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Lima, Peru

We Made Friends with Peru’s Las Amigas de Nadie

We Made Friends with Peru’s Las Amigas de Nadie

By Halley Bondy
November 28, 2012

Last week, Las Amigas de Nadie won our Artist of the Week contest with flying colors, thanks to their growing fanbase and the trippy pop off their new album Sincronía. The Peruvian foursome Ale Hop, Gabriela, Katia and Estefania and chatted with us about their sad and lonely name (which means “friends of no one”), about music from the Andes, and about where they would get us drunk in Lima if given the chance.

Read more about the crew here, and see what they had to say below.

Are you really the friends of nobody? You must be the friends of somebody…

Ale Hop: We do have friends, I hope. The name of the band has no special meaning, we chose it because we like how it sounds. In interviews journalists always ask us for the name, sometimes I invent answers, because it is tedious to say that it has no meaning. I say it’s because we had no friends at school and were victims of bullying.

This new album is f**king awesome. What were some of the musical influences that went into it?

Katia: The rock and pop are essential in the band but the exploration of the sound has dominated the record. Finding a particular sound and trying to get it to sound organic, and not lose its essence in the production stage. Maybe  we identify with Björk and Portishead or even SteveG Reich for the game loops.

Gabriela: We didn’t specifically use any influence for this album. It’s basically our old main influences combined with our organic female need to communicate something that went behind Sincronia.

Your old music has a much different style – what prompted the change?

Gabriela: We didn’t want to sound like anything else around…we just wanted to explore inside ourselves.

Katia: It’s a new format. Some girls have left, and others entered. The vocals are more heartrending, prioritizing the the voice as a musical instrument, rather than as a channel to say something specific. In songs like “Espiral” or “Otoño,” it’s difficult to understand the lyrics. But they actually say something.

The sequences are composed by Ale Hop and I work on the production and composition. We care that the songs are not overproduced. I was afraid of that happening. Overproduction changes the product. Like a food with too many preservatives. Estefania inserted new ideas with bass, creating new shades. This sometimes pleasantly corrupts the whole composition. All this makes “Sincronía” (Synchronicity).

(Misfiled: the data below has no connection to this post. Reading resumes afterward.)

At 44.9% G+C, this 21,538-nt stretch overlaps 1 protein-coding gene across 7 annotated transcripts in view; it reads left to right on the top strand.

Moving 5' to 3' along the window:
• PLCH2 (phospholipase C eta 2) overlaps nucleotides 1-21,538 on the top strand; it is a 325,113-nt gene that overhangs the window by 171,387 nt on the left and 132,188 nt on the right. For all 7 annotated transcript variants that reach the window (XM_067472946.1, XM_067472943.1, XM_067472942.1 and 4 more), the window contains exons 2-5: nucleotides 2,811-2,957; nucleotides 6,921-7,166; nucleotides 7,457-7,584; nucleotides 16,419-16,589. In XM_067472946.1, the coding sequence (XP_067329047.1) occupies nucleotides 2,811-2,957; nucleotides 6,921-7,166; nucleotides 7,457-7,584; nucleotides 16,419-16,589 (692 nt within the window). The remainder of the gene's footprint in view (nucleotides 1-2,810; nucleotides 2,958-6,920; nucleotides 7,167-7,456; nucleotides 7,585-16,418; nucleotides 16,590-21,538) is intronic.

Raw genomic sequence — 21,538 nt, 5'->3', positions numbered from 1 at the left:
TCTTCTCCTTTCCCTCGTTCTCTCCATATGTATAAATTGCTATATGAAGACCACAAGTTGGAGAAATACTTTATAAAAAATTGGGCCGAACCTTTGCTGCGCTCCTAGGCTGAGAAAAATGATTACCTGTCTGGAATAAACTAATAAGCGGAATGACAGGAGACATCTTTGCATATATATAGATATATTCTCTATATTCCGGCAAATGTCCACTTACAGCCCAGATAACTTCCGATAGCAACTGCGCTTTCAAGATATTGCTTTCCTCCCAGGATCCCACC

Watch Las Amigas’ video for “Espiral.”

The last song on the new album, “El Niño” (the child), is something I’ve never heard before: indie rock mixed with musica Andina (Andean music). Will we hearing more of these kinds of experiments from you guys?

Katia: It is an unpretentious Huayno (a type of Andean music). Part of my family is from the Sierra (Huancayo — the highlands of Peru) and one day, as a musician, I had to offer as a musician a song like that, to my ancestors. And yes, I think the band’s horizon is long and wide and has opened many doors and new forms in the compositional spectrum.

Tell me about the underground music scene in Peru – what’s happening these days?

Katia: There are lots of musical approaches, and many are super good! The bands are working harder; there is healthy competition and a lot of styles to choose from. But also there is an obvious problem in the mass media. Bands like ours don’t go on the radio, because there is still absence of commitment to new music. They’ve been programming the same music for 20 years. That’s what works, or at least what’s  profitable. But what I must repeat is that there’s a lot of amazing Peruvian music that the world should hear.

If we were visiting Lima, where would you take us?

Estefania: For a walk downtown, in Barranco, right outside Lima, in lower sierra or any other place.

Katia: To the center of Lima to concerts, fairs, vintage bars and clubs. The center of Lima is fairly representative of what our city is. We’d also take you to concerts in the outskirts of the city, where there are some interesting underground movements.

Gabriela: To Ayahuasca, a great bar in Barranco, a cultural neighborhood. And to the center of the city!

What would you feed us? What would you get us drunk on?

Estefania: A lot of things… maracuya sour, chilcano, algarrobina cocktail. I wouldn’t get you drunk, though.

Gabriela: We would give you, of course, Cebiche! and yuca, papa, chifa, chupe, canchita serrana, queso helado, menestrón! And lots of beer, pisco sour, chilcano, and macerated pisco drinks!

What makes you most proud to be Peruvian?

Estefania: The fact that I’m growing in a media in which there’s a great deal of possibilities.

Gabriela: The fact that we have almost every weather of the world: tropical jungle, super high mountains, awesome surf-able beaches, huge ruins, ancient history, and a ridiculous variety of fish in our waters!

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